Mom’s job: Make her child have an even greater sense of worthiness as he perceives it. How?

Short of scolding, provide guidance through loving, educating, training, leading, coaching, advising, preaching, suggesting, and hinting that encourages him to try harder, plunge deeper, and in his own way overcome obstacles. The more he does it his way and without direct help, the more meaningful, admirable, and enhancing to his sense of worthiness as he perceives himself.

This series aims to encourage mothers to drop the ineffective help concocted under the label of self-esteem and show kids how to take care of themselves at a maturity level that moves upward slightly ahead of current age. I provide some ideas and tips.

Don’t demand, guide. Don’t condemn, abide. Enable children to learn to accomplish more. Boys thus learn to habitually work; girls thus learn to habitually add to their importance. Both are born to love learning when they get to do it their way aka self-development. Motherly sensitivity enables moms to make adjustments for individuals, while also using peaceful methods to teach kids to follow family values and standards. Kids want to be flexible when well guided.

They can anticipate before they participate, please self first while respecting others, please others as appropriate, respect everyone, accept responsibility as right thing to do, boldly answer for mistakes, hold self accountable (ill feelings) for not fulfilling responsibility, depend on self-praise to uplift spirits, know temper flare-ups as unacceptable, accept greater responsibility as maturity grows, earn respect instead of seeking to be liked, learn difference between selfish and self-centered, and solve their own problems until they absolutely need help.

Success handling each incident above is an accomplishment doing what parents like to witness, which makes them like themselves too.

Children can accept new responsibility and stand ready to be held accountable. For example, toddler boys can be taught to make their bed and keep their rooms up to mom’s expectations under this process. Assign him the responsibility, teach the rudiments, and let him set the standards of his performance for the first few months or even years.Mom, don’t complain while you gently guide his habit and standard to grow alongside his maturing. Someday he will meet your expectation.

To please mom from first day, is to earn some admiration, which he can at a young age transmute into self-admiration. It means that pleasing mom earns her admiration and he likes himself better. Not from what she says but what he does.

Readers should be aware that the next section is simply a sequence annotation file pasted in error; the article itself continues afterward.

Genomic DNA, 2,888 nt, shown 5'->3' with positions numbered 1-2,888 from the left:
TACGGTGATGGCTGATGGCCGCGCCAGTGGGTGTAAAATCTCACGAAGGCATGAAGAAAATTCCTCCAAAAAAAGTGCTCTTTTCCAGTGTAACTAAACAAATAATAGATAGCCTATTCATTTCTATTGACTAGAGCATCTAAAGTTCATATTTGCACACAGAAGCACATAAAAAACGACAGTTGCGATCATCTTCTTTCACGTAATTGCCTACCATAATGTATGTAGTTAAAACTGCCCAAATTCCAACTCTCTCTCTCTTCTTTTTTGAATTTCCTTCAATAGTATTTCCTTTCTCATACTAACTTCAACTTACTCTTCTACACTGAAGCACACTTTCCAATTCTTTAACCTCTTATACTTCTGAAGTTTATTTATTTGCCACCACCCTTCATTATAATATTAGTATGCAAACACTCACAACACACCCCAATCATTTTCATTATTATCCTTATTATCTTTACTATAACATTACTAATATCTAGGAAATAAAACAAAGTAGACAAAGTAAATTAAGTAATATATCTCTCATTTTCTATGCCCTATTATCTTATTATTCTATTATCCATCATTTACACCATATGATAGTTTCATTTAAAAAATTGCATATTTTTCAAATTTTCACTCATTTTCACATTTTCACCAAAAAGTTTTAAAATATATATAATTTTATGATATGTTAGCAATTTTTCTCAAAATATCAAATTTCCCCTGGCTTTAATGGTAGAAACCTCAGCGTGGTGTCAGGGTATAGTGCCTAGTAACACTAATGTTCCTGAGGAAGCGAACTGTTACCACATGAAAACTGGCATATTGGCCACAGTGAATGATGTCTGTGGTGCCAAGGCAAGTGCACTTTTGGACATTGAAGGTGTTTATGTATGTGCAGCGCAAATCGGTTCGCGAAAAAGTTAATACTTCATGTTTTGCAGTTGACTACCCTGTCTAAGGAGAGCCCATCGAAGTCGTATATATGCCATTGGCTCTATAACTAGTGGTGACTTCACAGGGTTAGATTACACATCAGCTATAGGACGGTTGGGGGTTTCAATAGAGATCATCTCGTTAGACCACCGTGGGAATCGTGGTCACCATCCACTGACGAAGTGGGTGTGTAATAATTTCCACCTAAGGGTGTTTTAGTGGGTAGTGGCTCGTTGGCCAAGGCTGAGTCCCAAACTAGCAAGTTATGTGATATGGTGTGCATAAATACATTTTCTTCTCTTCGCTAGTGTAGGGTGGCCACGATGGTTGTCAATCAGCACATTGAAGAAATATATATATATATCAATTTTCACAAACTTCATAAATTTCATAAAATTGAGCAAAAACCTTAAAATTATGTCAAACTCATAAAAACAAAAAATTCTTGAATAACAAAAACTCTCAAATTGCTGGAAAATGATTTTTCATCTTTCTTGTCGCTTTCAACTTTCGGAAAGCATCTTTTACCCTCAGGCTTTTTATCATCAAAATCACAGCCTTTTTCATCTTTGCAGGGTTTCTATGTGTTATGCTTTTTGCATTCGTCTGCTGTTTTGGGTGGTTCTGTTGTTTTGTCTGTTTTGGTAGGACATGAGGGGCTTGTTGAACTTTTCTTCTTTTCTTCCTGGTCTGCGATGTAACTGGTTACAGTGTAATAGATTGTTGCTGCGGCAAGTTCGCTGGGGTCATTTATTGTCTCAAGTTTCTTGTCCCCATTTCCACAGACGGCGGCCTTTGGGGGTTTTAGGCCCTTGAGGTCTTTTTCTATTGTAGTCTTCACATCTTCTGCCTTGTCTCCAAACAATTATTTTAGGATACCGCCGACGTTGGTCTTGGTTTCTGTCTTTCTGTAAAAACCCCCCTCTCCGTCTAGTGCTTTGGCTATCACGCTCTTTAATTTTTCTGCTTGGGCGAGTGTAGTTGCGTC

It’s how men come to love their work; they learn early the habit to please themselves by fulfilling their responsibility, their duty. It helps build the best of masculine habits. As the saying goes, the man who loves his job never has to go to work. It all arises out of manly motivation of seeking self-admiration until satisfaction sets in. It can work in a boy’s bedroom, but perhaps not up to his love of doing it. But duty has the same effect, men like and often love to do their duty to the point they often do it without notice.

If you desire more detail about self-image, almost a dozen articles are scattered with that term in the title.

Children have ambitions to be liked. Also embedded in self-image are factors surrounding ambitions but by another name, self-interest. It’s next.

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2189. Anorexics, Suicides, et al. — Part 4: Self-development

Keep this in mind. Lack of respect, nuisance interference, and trying to make children copies of their parents squelches the best intentions of loving and even loveable parents. It can far too easily prevent the development of children liking themselves.


The Children

Children are hardwired to live their own lives. Instinct pushes them ahead with this principle: I develop myself. They lack mature guidance but they do it anyway—except as adults interfere. They play, explore, and please themselves. That’s where parents come in. It starts in toddlerhood shortly after the conscious mind opens and lasts for life.

Self-development makes kids adventurous know-it-alls with willingness and courage to test their world. They have every intent of pursuing whatever interests them. Boys don’t need help as they see it. Girls frequently ask for guidance; it’s instinctive both to receive it as child and dispense it later as mother. (Men are not so instinctively endowed, but many learn to do it in life.)

The ambitions of both sexes develop and expand with each new experience, and they instinctively seek to remain in charge. Although with different motivations and objectives, boys and girls rely on accomplishments to confirm self-satisfaction for boys and self-importance for girls. It consequently leads directly to liking themselves as themselves.

Boys don’t need help to climb, fix things, or try to understand how something works. Curiosity triggers action, sense of responsibility triggers imagination, and desire energizes without much other prompting. They prefer to figure things out themselves until curiosity exceeds ability or sense of responsibility exceeds imagination. Then they might ask for help beginning as toddlers but doing it less as life passes.

Girls find ways to make themselves important, and seek help when their thoughts and intentions go awry. It begins as toddlers and expands in life.

The Motivations